Andrzej Zulawski Poster


Jump to: Overview (2)  | Mini Bio (1)  | Spouse (1)  | Trivia (11)  | Personal Quotes (13)

Overview (2)

Born in Lwów, Lwowskie, Poland [now Lviv, Ukraine]
Died in Warsaw, Mazowieckie, Poland  (cancer)

Mini Bio (1)

Born in Lvov, Ukraine; then he moved with his father Miroslaw Zulawski to Czechoslovakia and later to Poland. In the late 1950s, he studied cinema in France. In the 1960s, he was an assistant of the famous Polish film director Andrzej Wajda. His feature debut The Third Part of the Night (1971) was an adaptation of his father's novel. His second feature The Devil (1972) was prohibited in Poland, and Zulawski went to France. After the success of his French debut L'important c'est d'aimer (1975) in 1975, he returned to Poland where he spent two years in making On the Silver Globe (1988). The work on this film was brutally interrupted by the authorities. After that, Zulawski moved to France where became known for his highly artistic, controversial, and very violent films. Zulawski is well known for his ability to discover and "rediscover" actresses. Romy Schneider, Isabelle Adjani and Sophie Marceau played their best parts in his films.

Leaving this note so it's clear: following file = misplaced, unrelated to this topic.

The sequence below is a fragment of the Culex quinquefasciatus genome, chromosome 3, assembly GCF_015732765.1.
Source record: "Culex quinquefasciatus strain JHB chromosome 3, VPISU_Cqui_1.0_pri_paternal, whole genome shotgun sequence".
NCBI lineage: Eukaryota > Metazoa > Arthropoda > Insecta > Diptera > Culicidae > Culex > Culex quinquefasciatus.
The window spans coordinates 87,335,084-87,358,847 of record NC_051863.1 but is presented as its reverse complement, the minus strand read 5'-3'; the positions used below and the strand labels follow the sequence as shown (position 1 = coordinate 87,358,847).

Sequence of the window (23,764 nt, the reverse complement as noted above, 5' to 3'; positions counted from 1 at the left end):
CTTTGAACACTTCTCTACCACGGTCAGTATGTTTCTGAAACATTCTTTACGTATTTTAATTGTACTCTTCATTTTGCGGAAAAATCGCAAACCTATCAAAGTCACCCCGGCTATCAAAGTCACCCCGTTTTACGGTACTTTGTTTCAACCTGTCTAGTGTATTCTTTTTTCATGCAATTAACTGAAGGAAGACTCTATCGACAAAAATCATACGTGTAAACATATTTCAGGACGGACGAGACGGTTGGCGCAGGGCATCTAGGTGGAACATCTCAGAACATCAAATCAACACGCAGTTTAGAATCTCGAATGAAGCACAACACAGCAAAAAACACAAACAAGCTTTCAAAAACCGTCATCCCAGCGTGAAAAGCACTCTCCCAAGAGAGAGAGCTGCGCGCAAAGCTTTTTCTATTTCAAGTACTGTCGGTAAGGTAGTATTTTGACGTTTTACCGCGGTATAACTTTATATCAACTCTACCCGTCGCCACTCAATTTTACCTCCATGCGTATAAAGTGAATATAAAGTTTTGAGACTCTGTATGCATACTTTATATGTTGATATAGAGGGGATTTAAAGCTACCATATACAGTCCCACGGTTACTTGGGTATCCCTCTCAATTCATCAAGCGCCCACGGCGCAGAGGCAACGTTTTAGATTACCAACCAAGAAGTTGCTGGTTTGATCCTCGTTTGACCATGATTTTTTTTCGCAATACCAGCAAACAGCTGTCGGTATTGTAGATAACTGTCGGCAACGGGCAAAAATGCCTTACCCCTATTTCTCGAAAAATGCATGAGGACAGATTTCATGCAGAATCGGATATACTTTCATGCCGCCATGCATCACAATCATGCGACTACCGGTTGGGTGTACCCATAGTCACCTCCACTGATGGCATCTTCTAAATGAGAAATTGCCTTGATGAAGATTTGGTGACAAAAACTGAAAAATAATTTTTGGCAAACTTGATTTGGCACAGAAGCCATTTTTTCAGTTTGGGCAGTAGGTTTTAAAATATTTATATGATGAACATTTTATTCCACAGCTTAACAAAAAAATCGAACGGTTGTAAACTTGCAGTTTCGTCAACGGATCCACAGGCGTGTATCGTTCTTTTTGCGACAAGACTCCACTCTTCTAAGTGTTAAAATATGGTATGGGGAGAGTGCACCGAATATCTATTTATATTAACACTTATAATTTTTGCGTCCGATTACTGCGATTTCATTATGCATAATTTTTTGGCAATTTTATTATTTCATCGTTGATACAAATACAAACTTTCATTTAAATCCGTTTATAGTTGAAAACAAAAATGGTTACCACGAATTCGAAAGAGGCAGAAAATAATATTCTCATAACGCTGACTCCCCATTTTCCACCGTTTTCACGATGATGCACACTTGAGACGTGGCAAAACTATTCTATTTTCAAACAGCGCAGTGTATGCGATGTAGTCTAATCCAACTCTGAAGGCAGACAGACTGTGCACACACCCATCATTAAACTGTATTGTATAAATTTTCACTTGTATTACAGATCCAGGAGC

- IMDb Mini Biography By: Yuri German <blsidt1@imf.org>

Spouse (1)

Malgorzata Braunek (1971 - 1976) ( divorced) ( 1 child)

Trivia (11)

Together with actress Sophie Marceau he has a son, Vincent, who was born on July 24, 1995.
When the shooting of On the Silver Globe (1988) was almost completed, the communist Polish Ministry of Culture ordered to stop the filming and destroy all related materials. The negative was saved, however, and during the liberalization of the political regime in Poland in 1986-1987, Zulawski returned to the country and managed to complete the film from the spared material. Missing scenes were replaced by alternative footage and his new narration. This fragmented version was finally presented in 1988 at the Cannes Film Festival in the 'Un Certain Regard' Section.
Father of Xawery Zulawski.
Studied at L'IDHEC (La FEMIS) in Paris, France.
In 1996 Andrzej Zulawski chaired the Jury of the Camerimage Feature Films Competition in Torun, Poland.
In 1981 Andrzej Zulawski was the President of the Jury at the Locarno International Film Festival.
In 2006 Andrzej Zulawski was the Head of the Jury at the 28th Moscow International Film Festival.
In 2012 Andrzej Zulawski was the Jury Chairman for the main competition at the 5th International Festival of Independent Cinema Off Plus Camera in Krakow, Poland.
In 2007 Andrzej Zulawski was the President of the Jury for the main competition at the 21st International Cabourg Romantic Film Festival in Cabourg, France.
Retrospective at the 8th New Horizons Film Festival in 2008.
Retrospective at the 11th Oldenburg International Film Festival in 2004.

Personal Quotes (13)

I came from the French cinematic school of real thinking; and I believe that, with few exceptions, acting is a female occupation.